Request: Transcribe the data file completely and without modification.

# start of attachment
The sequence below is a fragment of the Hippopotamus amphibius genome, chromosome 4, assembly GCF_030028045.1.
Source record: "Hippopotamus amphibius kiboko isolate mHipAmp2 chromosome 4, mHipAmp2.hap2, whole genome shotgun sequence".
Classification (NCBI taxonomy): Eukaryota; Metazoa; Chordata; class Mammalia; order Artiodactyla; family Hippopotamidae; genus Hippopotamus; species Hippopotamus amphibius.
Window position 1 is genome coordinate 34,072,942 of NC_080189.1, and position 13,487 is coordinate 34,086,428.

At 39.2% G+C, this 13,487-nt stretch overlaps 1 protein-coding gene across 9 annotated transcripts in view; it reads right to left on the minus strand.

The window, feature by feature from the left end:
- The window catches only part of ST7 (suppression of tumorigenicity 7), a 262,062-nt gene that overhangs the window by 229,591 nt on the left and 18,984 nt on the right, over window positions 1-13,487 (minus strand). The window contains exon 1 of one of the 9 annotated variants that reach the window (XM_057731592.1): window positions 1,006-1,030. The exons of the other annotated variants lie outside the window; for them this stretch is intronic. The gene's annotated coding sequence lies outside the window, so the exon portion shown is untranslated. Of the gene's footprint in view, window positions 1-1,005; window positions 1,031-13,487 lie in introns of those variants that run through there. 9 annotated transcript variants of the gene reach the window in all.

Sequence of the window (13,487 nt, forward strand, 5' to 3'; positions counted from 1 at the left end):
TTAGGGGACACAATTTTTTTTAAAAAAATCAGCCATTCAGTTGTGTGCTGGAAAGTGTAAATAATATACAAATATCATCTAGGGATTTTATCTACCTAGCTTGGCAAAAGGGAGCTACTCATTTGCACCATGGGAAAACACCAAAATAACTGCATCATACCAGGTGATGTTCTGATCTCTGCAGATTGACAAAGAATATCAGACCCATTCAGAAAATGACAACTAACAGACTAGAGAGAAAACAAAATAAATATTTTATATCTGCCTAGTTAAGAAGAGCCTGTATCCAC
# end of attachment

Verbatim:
The sequence below is a fragment of the Hippopotamus amphibius genome, chromosome 4, assembly GCF_030028045.1.
Source record: "Hippopotamus amphibius kiboko isolate mHipAmp2 chromosome 4, mHipAmp2.hap2, whole genome shotgun sequence".
Classification (NCBI taxonomy): Eukaryota; Metazoa; Chordata; class Mammalia; order Artiodactyla; family Hippopotamidae; genus Hippopotamus; species Hippopotamus amphibius.
Window position 1 is genome coordinate 34,072,942 of NC_080189.1, and position 13,487 is coordinate 34,086,428.

At 39.2% G+C, this 13,487-nt stretch overlaps 1 protein-coding gene across 9 annotated transcripts in view; it reads right to left on the minus strand.

The window, feature by feature from the left end:
- The window catches only part of ST7 (suppression of tumorigenicity 7), a 262,062-nt gene that overhangs the window by 229,591 nt on the left and 18,984 nt on the right, over window positions 1-13,487 (minus strand). The window contains exon 1 of one of the 9 annotated variants that reach the window (XM_057731592.1): window positions 1,006-1,030. The exons of the other annotated variants lie outside the window; for them this stretch is intronic. The gene's annotated coding sequence lies outside the window, so the exon portion shown is untranslated. Of the gene's footprint in view, window positions 1-1,005; window positions 1,031-13,487 lie in introns of those variants that run through there. 9 annotated transcript variants of the gene reach the window in all.

Sequence of the window (13,487 nt, forward strand, 5' to 3'; positions counted from 1 at the left end):
TTAGGGGACACAATTTTTTTTAAAAAAATCAGCCATTCAGTTGTGTGCTGGAAAGTGTAAATAATATACAAATATCATCTAGGGATTTTATCTACCTAGCTTGGCAAAAGGGAGCTACTCATTTGCACCATGGGAAAACACCAAAATAACTGCATCATACCAGGTGATGTTCTGATCTCTGCAGATTGACAAAGAATATCAGACCCATTCAGAAAATGACAACTAACAGACTAGAGAGAAAACAAAATAAATATTTTATATCTGCCTAGTTAAGAAGAGCCTGTATCCAC